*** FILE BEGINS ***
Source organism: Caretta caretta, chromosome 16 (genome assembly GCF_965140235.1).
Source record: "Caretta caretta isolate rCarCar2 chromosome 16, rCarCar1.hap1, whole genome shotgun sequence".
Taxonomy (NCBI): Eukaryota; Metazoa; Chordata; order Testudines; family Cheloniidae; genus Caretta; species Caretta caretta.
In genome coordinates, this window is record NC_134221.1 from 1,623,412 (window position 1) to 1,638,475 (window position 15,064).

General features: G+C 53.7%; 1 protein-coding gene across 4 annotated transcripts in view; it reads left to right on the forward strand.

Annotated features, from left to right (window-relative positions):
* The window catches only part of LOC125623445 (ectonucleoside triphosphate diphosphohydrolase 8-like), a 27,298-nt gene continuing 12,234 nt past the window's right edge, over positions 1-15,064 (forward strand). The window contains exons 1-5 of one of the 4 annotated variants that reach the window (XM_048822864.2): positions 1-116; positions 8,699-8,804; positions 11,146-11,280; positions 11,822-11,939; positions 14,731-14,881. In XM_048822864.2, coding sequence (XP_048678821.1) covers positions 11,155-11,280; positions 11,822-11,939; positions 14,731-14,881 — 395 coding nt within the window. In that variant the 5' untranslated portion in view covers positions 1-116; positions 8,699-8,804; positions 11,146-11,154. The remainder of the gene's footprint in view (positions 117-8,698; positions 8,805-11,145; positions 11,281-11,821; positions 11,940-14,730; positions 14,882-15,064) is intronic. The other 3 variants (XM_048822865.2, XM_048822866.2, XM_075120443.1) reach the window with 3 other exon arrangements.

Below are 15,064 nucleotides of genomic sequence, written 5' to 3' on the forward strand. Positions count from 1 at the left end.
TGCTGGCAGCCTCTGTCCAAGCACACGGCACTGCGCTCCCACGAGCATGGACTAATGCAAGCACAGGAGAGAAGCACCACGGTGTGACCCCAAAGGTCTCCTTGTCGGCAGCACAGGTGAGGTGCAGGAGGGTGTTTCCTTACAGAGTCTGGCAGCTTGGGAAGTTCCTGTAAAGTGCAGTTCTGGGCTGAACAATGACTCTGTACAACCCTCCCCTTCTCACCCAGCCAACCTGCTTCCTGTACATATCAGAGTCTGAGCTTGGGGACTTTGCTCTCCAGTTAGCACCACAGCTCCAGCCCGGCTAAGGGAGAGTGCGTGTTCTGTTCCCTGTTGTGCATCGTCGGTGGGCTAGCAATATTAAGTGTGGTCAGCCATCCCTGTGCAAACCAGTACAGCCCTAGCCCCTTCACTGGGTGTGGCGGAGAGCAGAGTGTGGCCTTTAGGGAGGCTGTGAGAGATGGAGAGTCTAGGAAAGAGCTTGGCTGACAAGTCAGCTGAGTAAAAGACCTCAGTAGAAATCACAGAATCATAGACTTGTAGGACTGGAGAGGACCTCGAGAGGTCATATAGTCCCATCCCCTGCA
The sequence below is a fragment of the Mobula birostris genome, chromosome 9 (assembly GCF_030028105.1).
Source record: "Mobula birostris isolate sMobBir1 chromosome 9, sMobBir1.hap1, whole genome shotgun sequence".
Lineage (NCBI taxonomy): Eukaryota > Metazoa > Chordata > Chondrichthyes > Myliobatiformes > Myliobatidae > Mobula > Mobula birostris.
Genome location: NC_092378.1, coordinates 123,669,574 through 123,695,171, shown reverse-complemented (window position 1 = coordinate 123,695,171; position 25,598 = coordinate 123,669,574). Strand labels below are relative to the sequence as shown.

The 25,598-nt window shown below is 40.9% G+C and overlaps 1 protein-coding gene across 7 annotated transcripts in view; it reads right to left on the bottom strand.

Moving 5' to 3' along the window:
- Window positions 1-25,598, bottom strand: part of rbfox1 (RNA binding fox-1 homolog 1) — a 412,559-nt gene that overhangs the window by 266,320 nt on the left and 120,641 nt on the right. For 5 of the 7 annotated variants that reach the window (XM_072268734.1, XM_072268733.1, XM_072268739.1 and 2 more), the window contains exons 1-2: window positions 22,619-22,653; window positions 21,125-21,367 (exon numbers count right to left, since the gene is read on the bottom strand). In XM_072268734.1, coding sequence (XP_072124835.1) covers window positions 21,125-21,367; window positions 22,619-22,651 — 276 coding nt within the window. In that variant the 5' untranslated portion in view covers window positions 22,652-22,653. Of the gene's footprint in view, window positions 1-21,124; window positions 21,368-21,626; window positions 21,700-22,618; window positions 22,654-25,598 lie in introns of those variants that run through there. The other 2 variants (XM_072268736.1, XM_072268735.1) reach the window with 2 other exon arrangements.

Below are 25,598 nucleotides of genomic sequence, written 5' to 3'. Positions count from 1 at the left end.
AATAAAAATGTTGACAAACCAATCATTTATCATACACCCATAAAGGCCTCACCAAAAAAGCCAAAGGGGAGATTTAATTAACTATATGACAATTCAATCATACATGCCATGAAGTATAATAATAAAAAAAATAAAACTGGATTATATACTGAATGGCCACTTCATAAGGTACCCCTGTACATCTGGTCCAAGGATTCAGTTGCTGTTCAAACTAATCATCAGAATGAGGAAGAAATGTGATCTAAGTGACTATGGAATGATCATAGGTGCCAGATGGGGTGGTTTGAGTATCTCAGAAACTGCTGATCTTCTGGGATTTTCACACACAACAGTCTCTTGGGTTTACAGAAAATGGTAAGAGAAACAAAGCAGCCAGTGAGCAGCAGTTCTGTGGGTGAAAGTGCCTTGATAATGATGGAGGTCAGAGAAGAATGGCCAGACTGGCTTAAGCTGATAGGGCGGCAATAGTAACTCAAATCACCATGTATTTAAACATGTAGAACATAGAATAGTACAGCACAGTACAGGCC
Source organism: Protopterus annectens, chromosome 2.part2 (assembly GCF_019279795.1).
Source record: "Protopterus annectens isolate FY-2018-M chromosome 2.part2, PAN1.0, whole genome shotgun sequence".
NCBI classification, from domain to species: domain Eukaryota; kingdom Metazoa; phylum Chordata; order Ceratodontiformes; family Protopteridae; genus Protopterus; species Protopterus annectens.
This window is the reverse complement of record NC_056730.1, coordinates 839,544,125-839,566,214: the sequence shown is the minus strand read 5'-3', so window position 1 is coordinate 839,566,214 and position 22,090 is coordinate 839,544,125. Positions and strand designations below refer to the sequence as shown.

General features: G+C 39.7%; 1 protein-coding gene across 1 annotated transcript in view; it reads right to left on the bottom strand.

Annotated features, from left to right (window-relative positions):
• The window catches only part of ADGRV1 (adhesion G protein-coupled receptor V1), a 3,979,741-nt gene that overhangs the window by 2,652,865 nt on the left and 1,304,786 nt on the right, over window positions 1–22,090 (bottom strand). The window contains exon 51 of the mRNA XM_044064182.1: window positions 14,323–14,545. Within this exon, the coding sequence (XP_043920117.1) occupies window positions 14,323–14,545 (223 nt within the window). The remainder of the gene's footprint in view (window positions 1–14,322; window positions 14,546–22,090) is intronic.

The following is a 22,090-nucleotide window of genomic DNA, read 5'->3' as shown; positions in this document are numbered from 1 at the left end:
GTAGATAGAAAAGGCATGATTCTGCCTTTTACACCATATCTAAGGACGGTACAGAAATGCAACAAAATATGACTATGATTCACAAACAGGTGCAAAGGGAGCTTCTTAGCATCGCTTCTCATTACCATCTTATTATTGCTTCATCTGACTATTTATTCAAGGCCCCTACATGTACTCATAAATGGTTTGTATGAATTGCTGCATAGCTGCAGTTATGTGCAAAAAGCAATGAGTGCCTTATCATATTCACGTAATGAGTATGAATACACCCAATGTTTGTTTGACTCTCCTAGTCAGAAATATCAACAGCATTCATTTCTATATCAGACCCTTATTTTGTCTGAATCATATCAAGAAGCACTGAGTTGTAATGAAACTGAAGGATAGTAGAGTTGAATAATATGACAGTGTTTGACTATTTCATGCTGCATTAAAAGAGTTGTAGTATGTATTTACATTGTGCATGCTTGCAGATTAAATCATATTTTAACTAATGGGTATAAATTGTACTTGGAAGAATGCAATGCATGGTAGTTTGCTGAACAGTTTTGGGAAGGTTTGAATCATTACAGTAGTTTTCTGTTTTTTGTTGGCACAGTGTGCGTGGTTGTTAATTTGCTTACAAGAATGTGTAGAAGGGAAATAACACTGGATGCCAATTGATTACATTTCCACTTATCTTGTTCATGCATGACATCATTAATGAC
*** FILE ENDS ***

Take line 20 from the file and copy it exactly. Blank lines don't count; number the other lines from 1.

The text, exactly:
Source record: "Protopterus annectens isolate FY-2018-M chromosome 2.part2, PAN1.0, whole genome shotgun sequence".